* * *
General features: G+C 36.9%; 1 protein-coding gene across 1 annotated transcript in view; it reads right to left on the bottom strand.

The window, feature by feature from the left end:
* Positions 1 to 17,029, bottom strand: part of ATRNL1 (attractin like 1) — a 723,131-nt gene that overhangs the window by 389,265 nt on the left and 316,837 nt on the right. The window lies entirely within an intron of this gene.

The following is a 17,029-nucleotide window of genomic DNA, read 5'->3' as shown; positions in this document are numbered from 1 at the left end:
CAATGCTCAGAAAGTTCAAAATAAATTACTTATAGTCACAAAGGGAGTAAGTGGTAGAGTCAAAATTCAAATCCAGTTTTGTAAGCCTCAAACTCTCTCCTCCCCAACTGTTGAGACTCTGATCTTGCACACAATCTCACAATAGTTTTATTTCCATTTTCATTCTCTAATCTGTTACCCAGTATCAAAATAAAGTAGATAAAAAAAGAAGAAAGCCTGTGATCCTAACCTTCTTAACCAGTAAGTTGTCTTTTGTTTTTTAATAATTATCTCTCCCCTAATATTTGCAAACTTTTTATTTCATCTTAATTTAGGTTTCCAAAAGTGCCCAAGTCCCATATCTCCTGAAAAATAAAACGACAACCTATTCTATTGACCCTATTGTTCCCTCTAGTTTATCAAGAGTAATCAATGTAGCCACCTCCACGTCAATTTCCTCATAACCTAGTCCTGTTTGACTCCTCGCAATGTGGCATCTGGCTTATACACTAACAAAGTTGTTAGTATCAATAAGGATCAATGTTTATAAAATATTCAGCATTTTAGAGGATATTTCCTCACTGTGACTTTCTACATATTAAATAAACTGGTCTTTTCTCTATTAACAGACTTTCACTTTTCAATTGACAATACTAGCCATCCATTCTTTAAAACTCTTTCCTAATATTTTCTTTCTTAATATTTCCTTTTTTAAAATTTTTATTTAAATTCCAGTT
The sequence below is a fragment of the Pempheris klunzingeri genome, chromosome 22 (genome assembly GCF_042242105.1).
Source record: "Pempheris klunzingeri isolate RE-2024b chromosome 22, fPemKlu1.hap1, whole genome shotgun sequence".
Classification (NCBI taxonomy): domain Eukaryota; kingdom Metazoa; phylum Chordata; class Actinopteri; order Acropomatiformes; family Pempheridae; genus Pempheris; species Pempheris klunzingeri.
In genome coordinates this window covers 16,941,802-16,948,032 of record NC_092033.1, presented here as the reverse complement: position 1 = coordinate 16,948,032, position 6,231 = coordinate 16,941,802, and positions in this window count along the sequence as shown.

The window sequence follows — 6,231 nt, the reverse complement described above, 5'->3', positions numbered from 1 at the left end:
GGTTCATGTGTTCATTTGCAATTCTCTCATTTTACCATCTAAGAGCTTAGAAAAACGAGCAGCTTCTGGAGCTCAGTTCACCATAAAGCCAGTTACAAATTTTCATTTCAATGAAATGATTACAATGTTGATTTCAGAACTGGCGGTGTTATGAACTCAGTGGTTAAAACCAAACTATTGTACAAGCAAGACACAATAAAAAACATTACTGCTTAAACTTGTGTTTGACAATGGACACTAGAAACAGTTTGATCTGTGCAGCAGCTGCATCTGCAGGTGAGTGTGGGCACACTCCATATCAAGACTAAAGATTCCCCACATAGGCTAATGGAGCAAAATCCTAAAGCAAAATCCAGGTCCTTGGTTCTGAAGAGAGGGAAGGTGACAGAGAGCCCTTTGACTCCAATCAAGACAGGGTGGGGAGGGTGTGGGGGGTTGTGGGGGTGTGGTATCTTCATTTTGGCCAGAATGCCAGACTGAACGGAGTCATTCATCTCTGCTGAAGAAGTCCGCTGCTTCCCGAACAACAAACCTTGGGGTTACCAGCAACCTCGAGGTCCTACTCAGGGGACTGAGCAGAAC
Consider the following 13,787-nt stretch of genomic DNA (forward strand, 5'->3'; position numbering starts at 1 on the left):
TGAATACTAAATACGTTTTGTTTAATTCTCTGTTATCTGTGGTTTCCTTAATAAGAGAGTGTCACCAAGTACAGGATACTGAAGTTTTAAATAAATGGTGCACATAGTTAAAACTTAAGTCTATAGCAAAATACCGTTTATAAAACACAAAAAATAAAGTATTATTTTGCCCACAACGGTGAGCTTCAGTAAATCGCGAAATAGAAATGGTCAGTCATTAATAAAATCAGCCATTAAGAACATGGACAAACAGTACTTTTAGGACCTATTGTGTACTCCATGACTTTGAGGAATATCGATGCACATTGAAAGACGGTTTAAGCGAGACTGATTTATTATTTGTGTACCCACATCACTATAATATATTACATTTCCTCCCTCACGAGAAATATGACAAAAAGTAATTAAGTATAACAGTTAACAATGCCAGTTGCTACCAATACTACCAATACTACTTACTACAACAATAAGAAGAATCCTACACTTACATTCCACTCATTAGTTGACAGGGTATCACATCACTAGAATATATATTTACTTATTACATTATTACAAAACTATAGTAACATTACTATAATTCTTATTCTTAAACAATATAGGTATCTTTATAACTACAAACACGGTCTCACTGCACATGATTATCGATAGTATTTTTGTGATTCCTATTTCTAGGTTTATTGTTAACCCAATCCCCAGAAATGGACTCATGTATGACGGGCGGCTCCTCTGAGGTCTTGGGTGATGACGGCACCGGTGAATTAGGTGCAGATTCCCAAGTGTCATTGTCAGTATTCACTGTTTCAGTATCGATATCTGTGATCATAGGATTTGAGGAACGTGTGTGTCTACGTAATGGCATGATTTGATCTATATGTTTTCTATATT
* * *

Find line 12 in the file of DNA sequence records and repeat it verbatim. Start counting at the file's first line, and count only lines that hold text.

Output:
Consider the following 13,787-nt stretch of genomic DNA (forward strand, 5'->3'; position numbering starts at 1 on the left):